Debra Wood, RN
The information provided here is meant to give you a general idea about each of the medications listed below. Only the most general side effects are included, so ask your doctor if you need to take any special precautions. Use each of these medications as recommended by your doctor, or according to the instructions provided. If you have further questions about usage or side effects, contact your doctor.
Medications may help to either prevent or reduce side effects of treatment or to manage certain side effects once they occur. You can develop side effects from the treatment and/or from the cancer itself. Tell your doctor when you notice a new symptom, and ask her if any of these medications are appropriate for you.
Blood stem cell support drugs
Nonsteroidal anti-inflammatory drugs (NSAIDs)
Common names include:
Anti-nauseants, also called anti-emetics, are given to help treat nausea and vomiting that may be caused by
surgery to treat cancer. Prochlorperazine can be taken by mouth, injection, or a suppository. Ondansetron and granisetron can be taken orally or as injections; metoclopramide is usually given by injection.
Side effects may include:
Corticosteroids help to minimize inflammation and to relieve pain due to inflammation. You may experience pain and inflammation for a variety of reasons, such as:
Common side effects include:
Narcotics act on the central nervous system to relieve pain. These drugs can be very effective; however, they must be used with great caution. If you are going to take one of these drugs for a long period of time, your doctor will closely monitor you.
Percocet and Vicodin are examples of a combination medication. A narcotic analgesic and acetaminophen used together may provide better pain relief than either medicine used alone. There is a limit to how much acetaminophen one can take per day. Remember to discuss taking an over-the-counter acetaminophen (Tylenol) with your physician while you are taking one of the combination products.
The most common side effects of narcotics include:
During cancer treatment, blood cells can be destroyed along with cancer cells. Filgrastim helps your bone marrow make new white blood cells. White blood cells help your body fight infection. Therefore, filgrastim helps to reduce your risk of infection.
Epoetin helps your bone marrow to make new red blood cells. Low red blood cell levels can lead to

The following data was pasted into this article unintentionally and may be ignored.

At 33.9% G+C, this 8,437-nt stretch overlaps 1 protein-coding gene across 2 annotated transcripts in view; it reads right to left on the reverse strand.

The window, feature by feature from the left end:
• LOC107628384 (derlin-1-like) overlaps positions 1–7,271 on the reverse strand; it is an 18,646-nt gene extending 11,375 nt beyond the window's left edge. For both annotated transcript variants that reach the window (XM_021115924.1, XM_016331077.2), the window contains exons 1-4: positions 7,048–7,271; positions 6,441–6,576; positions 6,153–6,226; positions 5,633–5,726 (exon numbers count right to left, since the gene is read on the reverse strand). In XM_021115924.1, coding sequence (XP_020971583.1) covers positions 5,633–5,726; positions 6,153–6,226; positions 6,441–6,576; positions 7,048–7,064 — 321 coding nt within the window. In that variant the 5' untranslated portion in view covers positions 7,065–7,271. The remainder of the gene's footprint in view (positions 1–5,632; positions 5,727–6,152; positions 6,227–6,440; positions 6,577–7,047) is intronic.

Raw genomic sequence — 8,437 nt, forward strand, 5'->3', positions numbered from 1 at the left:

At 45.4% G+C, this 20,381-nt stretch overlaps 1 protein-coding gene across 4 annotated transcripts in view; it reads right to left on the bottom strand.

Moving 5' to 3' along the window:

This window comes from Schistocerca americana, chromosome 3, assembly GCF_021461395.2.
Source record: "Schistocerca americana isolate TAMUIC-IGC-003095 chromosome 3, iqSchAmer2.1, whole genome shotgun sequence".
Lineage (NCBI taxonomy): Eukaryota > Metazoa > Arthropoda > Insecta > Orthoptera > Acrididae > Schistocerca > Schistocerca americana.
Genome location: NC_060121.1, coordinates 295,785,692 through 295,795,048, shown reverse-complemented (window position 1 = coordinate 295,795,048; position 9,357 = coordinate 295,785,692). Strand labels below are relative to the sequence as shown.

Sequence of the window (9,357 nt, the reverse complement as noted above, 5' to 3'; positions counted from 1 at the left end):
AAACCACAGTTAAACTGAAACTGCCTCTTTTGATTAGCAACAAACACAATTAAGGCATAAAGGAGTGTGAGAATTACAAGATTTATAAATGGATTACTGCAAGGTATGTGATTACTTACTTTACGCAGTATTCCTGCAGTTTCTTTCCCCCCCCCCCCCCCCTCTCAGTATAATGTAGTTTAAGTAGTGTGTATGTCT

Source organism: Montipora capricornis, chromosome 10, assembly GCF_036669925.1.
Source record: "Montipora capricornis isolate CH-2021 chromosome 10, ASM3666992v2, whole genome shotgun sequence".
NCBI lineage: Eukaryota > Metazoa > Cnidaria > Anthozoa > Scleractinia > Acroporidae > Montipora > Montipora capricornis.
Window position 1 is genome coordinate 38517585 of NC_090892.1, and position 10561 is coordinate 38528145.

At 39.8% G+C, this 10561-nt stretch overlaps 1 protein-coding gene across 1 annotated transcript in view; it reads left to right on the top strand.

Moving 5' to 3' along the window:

anemia. Therefore, epoetin helps reduce your risk of anemia. Epoetin is quite effective, but it has a two-week delay between the injection and when your red blood cell count really starts to come back. It is not used as a “quick fix” for a low red blood cell count; a blood transfusion
is usually performed if you need to recover your red blood cell count more quickly.
Both filgrastim and epoetin are given by injection in your doctor's office.
NSAIDs are used to relieve pain and inflammation. You may experience pain and inflammation for a variety of reasons, such as:
NSAIDs may cause an increased risk of serious cardiovascular thrombotic events like
stroke. This risk is especially important for patients with cardiovascular disease or risk factors for cardiovascular disease.
If you are taking medications, follow these general guidelines:
Ballantyne JC, Mao J. Opioid therapy for chronic pain.
N Engl J Med. 2003 Nov 13; 349:1943-1953.
FDA's MedWatch safety alerts: March 2009. US Food and Drug Administration website. Available at:
http://www.fda.gov/ForConsumers/ConsumerUpdates/ucm142815.htm. Published March 23, 2009. Accessed August 4, 2009.
Gourlay DL, Heit HA, Almahrezi A. Universal precautions in pain medicine: a rational approach to the treatment of chronic pain.
Pain Med. 2005;6(2):107.
Larson AM, Polson J, Fontana RJ, et al; Acute Liver Failure Study Group. Acetaminophen-induced acute liver failure: results of a United States multicenter, prospective study.
National Cancer Institute website. Available at:
http://www.cancer.gov/cancertopics/types/lung. Accessed October 7, 2008.
United States Pharmacopeial Convention.
USP DI. 21st ed. Englewood, CO: Micromedex; 2001.
White WB.Cardiovascular risk, hypertension, and NSAIDs.
Curr Rheumatol Rep. 2007 Apr;9(1):36-43.
Wong M, Chowienczyk P, Kirkham B.Cardiovascular issues of COX-2 inhibitors and NSAIDs.
Aust Fam Physician. 2005 Nov;34(11):945-948.
Last reviewed September 2013 by Igor Puzanov, MD
Please be aware that this information is provided to supplement the care provided by your physician. It is neither intended nor implied to be a substitute for professional medical advice. CALL YOUR HEALTHCARE PROVIDER IMMEDIATELY IF YOU THINK YOU MAY HAVE A MEDICAL EMERGENCY. Always seek the advice of your physician or other qualified health provider prior to starting any new treatment or with any questions you may have regarding a medical condition.
Copyright © EBSCO Publishing. All rights reserved.